Any petrolhead from the UK or Europe knows exactly what the Ford Capri is and what it represents. The Capri was a sports coupe nearly everyone could afford to run. Using tried and tested underpinnings from the Ford saloons of the era wrapped in an attractive, curvaceous body penned by Phillip T. Clark (who was also involved in designing the Ford Mustang), it brought fun motoring to the masses all over Britain and the continent. In many ways, it was the other side of the Atlantic's Mustang. However, it's a name that's been dead for quite some time - the last Capris rolled off the production line in 1986. Or so you might think...
According to reports earlier in the year from Autocar, Ford are considering bringing the Capri nameplate back from the dead. Considering the company's recent decisions to bring the Puma and Bronco names back, it's not an unprecedented move. There is definitely still a market for affordable (or at least reasonably affordable) sports cars. The instant popularity of the introduction of the Mustang to British and European shores may have somewhat influenced Ford to think about bringing the Capri back too - the Mustang's warm reception has proven that British and European buyers still want that kind of sporty coupe in their lives in a world where things are ever increasingly moving towards SUVs.
What would a Capri be like in the modern era? Well, if they stick to the philosophy of the original model, it'll probably be very much like the old ones were. Ford has plenty of tried and tested components and platforms from other models to base the Capri on. The Focus platform would probably be a really good base to start things off, as well as the Focus's range of engines including the 1.5 and 2.3 litre Ecoboost petrol engines. Maybe a hybrid Capri will even be a part of those 14 new electrified models Ford are promising us within the next few years? One thing is for certain, however - it won't be brought back for the sake of being brought back. Amko Leenarts, the design boss at Ford of Europe, has stated that "it's got to be in the zeitgeist and has to fit" and that a new Capri design shouldn't be "just a car to put away on a show stand."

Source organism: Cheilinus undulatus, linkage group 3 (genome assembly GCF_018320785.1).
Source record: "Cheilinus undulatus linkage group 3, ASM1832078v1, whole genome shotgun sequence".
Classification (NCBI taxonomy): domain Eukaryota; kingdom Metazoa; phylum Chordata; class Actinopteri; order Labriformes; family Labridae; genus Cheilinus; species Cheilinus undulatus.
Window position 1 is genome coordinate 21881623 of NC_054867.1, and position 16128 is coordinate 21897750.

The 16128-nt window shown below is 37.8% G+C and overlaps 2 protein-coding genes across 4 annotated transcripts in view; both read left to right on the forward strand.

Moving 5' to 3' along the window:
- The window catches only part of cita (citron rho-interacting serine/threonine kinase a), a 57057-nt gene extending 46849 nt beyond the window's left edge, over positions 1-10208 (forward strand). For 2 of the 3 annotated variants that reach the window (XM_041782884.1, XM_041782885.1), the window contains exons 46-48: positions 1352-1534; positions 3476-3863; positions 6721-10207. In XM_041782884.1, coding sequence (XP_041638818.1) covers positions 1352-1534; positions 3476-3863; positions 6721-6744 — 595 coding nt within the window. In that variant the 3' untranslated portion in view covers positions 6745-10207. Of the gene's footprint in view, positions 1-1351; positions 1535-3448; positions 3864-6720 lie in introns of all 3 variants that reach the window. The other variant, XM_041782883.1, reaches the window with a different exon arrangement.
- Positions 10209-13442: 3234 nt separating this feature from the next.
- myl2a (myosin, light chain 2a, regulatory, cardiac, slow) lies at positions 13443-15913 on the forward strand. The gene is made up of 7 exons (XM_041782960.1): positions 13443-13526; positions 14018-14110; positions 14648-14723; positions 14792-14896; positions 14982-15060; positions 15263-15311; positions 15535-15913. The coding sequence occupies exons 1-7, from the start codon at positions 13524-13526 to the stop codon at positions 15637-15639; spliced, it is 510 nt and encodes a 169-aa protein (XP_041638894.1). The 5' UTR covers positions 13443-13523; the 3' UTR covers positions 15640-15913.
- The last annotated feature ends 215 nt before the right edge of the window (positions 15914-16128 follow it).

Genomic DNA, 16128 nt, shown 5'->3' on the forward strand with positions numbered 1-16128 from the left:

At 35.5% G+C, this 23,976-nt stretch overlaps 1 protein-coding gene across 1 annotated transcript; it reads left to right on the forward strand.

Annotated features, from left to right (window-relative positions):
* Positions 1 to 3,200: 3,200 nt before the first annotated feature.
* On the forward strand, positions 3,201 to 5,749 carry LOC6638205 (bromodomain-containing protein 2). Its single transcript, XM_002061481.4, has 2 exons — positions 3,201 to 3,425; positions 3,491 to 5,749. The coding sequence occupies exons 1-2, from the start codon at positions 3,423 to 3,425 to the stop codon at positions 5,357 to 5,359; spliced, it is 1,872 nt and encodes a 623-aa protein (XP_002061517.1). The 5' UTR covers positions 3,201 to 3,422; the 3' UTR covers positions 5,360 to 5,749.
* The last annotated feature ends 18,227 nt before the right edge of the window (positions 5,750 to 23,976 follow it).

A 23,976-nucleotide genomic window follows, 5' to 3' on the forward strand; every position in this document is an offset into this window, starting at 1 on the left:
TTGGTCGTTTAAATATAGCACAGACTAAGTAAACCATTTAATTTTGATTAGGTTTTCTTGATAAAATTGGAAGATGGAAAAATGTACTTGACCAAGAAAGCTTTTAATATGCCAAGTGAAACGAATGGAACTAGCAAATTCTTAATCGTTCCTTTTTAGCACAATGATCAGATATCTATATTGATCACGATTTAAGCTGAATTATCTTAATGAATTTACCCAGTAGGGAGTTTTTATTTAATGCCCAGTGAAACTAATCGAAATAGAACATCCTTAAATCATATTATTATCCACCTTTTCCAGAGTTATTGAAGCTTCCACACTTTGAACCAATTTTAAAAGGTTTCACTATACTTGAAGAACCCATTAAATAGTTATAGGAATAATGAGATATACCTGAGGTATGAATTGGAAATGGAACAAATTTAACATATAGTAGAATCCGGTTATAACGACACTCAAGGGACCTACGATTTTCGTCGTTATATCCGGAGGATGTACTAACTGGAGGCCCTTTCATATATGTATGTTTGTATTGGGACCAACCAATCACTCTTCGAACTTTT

Who knows what the future holds regarding this potential new addition to the Ford lineup. When a new Capri would grace us is unknown. It's even unknown if it would be sold outside of the European market. A Capri was sold in the US, but it was a very different machine and related to the European Capri in name only - it had more in common with the Foxbody Mustang than the Cortina underpinnings of the European Capri. The main thing is that there is a genuine possibility that the Capri is coming back and I think many of us will be very excited for that!